The diagnosis of gallstone ileus is typically clinical and is considered when there is air in the on X-ray.
USMLE® Step 1 style questions USMLE
USMLE® Step 2 style questions USMLE
A 50-year-old woman comes to the office because of nausea, vomiting, and decreased appetite for the past four days. Her medical history shows systemic lupus erythematosus (SLE) and fibromyalgia, for which she requires chronic opiate therapy. Current medications include prednisone, hydroxychloroquine, and a daily multivitamin. She recently was treated for community-acquired pneumonia with azithromycin. She works as a nurse at a local hospital and denies use of drugs, alcohol, or tobacco products. Abdominal examination shows a soft, distended abdomen that is diffusely tender to palpation. Which of the following is the most likely underlying cause of her complaints?
Content Reviewers:Rishi Desai, MD, MPH, Tanner Marshall, MS, Tanner Marshall, MS, Tanner Marshall, MS
Risk factors for developing gallstones include things like female sex, obesity, pregnancy, and age, sometimes remembered by the 4 F’s—female, fat, fertile, and forty.
Sometimes those gallstones can get lodged in the cystic duct for long periods of time, and in that case, the bile inside the gallbladder tends to stagnate, and since the blockage doesn’t allow it to be squeezed out periodically to help with digestion, that stagnant bile which tends to irritate the gallbladder mucosa in the walls, and causes it to start secreting mucus and inflammatory enzymes, which results in some inflammation, distention and pressure build up—a condition known as cholecystitis, or inflammation of the gallbladder.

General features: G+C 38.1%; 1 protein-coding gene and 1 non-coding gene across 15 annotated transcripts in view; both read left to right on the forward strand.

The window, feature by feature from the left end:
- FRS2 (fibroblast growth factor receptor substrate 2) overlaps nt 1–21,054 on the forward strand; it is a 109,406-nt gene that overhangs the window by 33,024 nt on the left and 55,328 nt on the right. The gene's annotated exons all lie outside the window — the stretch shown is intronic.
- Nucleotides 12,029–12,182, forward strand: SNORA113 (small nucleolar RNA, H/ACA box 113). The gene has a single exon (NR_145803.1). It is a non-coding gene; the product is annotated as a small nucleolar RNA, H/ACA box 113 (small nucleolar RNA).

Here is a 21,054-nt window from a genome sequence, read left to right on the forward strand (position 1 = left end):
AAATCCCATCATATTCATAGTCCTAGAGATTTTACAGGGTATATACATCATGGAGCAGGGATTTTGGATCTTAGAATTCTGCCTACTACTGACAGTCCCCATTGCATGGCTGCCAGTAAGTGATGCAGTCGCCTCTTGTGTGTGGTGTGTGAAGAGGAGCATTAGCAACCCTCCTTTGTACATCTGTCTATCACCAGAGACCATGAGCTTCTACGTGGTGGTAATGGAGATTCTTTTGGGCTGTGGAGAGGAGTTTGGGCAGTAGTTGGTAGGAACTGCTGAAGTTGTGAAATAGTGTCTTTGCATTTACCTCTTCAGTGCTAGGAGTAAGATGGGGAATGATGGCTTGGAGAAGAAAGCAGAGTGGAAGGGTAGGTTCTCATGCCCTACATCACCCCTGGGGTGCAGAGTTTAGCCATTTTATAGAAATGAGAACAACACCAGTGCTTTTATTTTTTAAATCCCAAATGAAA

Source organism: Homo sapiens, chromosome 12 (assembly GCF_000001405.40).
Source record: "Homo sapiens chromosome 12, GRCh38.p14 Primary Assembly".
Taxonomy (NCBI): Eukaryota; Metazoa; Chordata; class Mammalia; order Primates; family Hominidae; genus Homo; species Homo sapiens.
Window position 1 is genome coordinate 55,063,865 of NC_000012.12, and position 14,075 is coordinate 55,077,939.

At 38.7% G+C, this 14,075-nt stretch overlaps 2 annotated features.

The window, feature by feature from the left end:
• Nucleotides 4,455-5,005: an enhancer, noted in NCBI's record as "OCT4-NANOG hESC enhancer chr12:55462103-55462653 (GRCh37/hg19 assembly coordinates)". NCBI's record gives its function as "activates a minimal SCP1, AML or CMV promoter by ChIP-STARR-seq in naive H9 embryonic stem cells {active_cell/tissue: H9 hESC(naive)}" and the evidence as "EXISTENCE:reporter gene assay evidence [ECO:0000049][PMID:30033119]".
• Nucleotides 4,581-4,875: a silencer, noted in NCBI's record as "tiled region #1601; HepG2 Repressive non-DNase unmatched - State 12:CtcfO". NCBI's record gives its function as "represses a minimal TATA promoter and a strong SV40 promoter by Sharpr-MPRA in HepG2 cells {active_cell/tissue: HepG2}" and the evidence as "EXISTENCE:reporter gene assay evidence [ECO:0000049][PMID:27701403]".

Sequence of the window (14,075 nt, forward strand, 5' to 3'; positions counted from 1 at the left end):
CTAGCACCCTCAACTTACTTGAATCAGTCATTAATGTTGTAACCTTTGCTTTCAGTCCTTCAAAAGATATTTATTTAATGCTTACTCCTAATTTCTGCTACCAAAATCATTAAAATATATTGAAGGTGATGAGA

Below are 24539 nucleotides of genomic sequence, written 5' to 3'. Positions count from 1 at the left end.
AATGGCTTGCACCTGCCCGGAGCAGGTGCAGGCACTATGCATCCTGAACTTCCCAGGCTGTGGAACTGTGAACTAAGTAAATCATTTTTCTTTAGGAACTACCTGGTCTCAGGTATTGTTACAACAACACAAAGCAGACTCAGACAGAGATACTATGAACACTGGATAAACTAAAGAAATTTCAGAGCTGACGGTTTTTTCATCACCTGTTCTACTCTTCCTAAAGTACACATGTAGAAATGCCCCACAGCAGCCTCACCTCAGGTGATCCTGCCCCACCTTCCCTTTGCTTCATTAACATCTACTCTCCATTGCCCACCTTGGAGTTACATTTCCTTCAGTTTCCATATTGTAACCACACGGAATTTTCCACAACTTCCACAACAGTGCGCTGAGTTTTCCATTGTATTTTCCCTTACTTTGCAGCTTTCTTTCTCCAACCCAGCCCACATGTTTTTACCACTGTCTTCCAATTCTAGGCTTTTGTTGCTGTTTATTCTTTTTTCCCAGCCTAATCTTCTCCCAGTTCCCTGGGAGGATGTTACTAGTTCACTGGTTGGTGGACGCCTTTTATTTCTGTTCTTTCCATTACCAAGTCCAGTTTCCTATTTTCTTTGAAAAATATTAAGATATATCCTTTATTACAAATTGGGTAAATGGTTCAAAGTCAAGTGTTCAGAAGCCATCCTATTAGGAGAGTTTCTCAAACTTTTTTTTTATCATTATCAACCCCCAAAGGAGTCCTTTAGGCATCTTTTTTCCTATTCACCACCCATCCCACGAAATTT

If the gallstone dislodges, the inflammation can clear up.
On rare occasion, a large stone (typically over two and a half centimeters) can cause ongoing or repeated inflammation of the gallbladder, which can make the wall of the gallbladder a bit edematous or swollen and slightly more sticky.
As a result, the gallbladder wall can actually adhere to a nearby structure, most commonly at the duodenum, but occasionally to the stomach, colon, and jejunum.
Eventually these repeated bouts of inflammation might cause the gallbladder wall to thin out and erode away completely, forming a fistula—which is essentially a passageway between the gall bladder and the organ that it’s stuck to.
If the other organ is the small intestine, then this is called a cholecystoenteric fistula, and the fistula becomes a direct route for gallstones to enter the bowel.